Oropharyngeal cancers are any malignant growth found in oropharynx, the part of the mouth that connects to the throat. The most common type of oropharyngeal cancer is squamous cell cancer. Other types include melanomas and lymphomas. These cancers are highly treatable if caught early, so it is important to be evaluated immediately if you experience any of the following symptoms:
- Lumps in the mouth or neck
- Trouble swallowing
- Change in voice
- Bleeding sores in the mouth
- Sore throat
- Bad breath
No one knows why a malignant or cancerous growth begins to grow. However, risk factors for oropharyngeal cancer may include:
- Exposure to cigarette smoke
- A history of smoking
- A history of alcohol abuse
To make a complete and accurate diagnosis, your doctor will perform the following:
- Medical history
- Physical examination
- Complete exam on your mouth, nose, head, and face to determine the type and nature of the growth
- Biopsy to examine the tumor tissue and determine the kind of cancer, how aggressive it is, and the best way to treat it
- Diagnostic, including imaging studies, lab tests, and detailed physical examinations, including:
- Panendoscopy includes direct laryngoscopy, (look at voice box), esophagoscopy, (esophagus), and bronchoscopy (bronchial tubes and lungs) to stage the tumor and look for additional tumors within these areas.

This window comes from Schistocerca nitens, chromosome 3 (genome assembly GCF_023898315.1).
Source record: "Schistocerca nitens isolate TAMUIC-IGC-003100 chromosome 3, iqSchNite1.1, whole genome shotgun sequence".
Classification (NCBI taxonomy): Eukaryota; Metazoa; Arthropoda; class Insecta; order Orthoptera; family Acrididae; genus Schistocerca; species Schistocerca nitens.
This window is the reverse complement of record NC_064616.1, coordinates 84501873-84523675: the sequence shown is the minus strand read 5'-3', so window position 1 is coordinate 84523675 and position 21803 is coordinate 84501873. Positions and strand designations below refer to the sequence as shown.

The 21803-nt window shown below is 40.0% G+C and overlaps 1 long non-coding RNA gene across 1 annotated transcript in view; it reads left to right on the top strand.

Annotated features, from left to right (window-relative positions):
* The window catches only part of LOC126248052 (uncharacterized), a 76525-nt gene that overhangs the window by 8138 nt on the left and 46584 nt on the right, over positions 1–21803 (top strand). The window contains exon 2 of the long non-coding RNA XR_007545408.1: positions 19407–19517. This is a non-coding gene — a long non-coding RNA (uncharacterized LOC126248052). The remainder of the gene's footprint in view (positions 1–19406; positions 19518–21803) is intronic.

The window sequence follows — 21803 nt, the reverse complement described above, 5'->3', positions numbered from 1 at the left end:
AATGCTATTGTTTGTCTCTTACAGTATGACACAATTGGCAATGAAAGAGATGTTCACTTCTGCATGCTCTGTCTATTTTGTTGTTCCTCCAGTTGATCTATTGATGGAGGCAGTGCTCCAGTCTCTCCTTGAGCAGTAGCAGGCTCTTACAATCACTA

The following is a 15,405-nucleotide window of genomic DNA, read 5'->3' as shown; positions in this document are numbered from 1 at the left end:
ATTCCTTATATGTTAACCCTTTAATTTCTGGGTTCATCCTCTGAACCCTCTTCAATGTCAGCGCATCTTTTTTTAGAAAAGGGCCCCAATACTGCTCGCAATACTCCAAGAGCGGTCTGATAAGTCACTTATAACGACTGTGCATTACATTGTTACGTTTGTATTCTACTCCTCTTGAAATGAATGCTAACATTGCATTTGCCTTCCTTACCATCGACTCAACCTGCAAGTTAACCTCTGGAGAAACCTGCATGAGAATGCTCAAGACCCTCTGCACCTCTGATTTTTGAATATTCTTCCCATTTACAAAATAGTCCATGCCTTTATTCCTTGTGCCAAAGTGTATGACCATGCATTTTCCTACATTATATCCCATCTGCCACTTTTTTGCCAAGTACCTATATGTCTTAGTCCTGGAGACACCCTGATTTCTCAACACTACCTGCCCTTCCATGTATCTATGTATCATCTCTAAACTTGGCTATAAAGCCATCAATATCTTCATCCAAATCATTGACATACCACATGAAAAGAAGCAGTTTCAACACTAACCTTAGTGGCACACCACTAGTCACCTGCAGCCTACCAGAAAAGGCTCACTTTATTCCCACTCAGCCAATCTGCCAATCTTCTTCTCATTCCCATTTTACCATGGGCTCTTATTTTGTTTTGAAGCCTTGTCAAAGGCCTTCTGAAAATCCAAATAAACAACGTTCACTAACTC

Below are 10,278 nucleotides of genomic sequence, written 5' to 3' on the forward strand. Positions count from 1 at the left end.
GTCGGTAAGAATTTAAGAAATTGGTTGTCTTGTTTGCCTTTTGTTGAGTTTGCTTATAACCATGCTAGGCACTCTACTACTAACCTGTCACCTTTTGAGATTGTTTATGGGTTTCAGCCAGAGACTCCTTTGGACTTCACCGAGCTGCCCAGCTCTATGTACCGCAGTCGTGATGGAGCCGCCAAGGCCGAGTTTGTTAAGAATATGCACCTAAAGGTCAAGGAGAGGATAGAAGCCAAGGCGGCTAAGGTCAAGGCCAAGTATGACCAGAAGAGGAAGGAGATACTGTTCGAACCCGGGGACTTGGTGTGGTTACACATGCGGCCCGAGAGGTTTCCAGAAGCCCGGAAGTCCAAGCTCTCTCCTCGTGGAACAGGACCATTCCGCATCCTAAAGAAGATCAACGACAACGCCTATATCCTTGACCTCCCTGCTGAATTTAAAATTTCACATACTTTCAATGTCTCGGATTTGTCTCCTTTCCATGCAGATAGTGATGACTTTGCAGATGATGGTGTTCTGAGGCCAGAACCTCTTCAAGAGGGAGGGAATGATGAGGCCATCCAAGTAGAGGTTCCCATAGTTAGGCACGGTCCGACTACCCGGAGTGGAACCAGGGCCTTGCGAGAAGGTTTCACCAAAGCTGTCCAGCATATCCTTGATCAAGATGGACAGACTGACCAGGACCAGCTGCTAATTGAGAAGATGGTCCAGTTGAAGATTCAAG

- Endoscopy is used by your doctor to view the upper airways and inside the nostrils, the throat, and vocal cords. This is normally done by inserting a scope with a light and camera down the nose and throat.
- CT scan
- PET scan
Treatment for oropharyngeal cancer depends on when and where the cancer is found, as well as the type and grade of the tumor, but usually includes:
- Surgery: Your doctor may recommend surgery, but this is usually after chemotherapy and radiation.
After your surgery and completing chemotherapy and/or radiation, your doctor will want to monitor you closely to make sure the cancer has not reoccurred. The visits may be as frequently as once a month for the first year following treatment. These visits will typically consist of a physical examination, flexible endoscopy, a discussion of how you are feeling, and any diagnostic tests needed to determine your health.